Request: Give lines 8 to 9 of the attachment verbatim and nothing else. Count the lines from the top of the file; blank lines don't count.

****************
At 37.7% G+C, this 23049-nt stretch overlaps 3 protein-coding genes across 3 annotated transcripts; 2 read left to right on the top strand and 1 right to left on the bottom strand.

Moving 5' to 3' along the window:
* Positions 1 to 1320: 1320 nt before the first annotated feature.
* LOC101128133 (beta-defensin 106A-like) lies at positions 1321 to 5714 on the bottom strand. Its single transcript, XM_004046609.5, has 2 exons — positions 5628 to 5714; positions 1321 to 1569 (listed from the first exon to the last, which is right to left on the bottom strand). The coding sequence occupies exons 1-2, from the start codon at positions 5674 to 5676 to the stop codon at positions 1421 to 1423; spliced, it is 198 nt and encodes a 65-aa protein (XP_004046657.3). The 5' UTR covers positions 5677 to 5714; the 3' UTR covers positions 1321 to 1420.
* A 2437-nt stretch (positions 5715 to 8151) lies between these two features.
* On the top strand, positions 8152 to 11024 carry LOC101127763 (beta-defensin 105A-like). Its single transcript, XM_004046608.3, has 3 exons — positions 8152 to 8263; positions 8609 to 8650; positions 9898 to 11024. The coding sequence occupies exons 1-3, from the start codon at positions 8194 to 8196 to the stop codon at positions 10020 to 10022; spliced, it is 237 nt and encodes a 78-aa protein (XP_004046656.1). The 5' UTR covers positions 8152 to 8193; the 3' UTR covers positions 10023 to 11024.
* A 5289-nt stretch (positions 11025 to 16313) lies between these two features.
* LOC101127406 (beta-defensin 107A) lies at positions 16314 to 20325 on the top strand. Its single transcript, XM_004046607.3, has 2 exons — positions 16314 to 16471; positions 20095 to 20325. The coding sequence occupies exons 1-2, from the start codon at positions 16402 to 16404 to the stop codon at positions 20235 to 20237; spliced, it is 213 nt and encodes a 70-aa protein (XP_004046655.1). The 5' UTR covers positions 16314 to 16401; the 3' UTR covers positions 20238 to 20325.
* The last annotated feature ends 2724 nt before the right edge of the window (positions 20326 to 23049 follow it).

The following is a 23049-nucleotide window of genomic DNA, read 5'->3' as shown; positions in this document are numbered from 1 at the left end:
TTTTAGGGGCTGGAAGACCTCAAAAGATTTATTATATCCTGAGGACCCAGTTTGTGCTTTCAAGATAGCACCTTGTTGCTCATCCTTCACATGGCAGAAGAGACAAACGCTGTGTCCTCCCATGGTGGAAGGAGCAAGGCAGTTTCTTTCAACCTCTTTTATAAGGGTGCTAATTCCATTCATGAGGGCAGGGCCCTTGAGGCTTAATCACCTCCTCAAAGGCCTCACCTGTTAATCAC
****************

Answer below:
* LOC101127406 (beta-defensin 107A) lies at positions 16314 to 20325 on the top strand. Its single transcript, XM_004046607.3, has 2 exons — positions 16314 to 16471; positions 20095 to 20325. The coding sequence occupies exons 1-2, from the start codon at positions 16402 to 16404 to the stop codon at positions 20235 to 20237; spliced, it is 213 nt and encodes a 70-aa protein (XP_004046655.1). The 5' UTR covers positions 16314 to 16401; the 3' UTR covers positions 20238 to 20325.
* The last annotated feature ends 2724 nt before the right edge of the window (positions 20326 to 23049 follow it).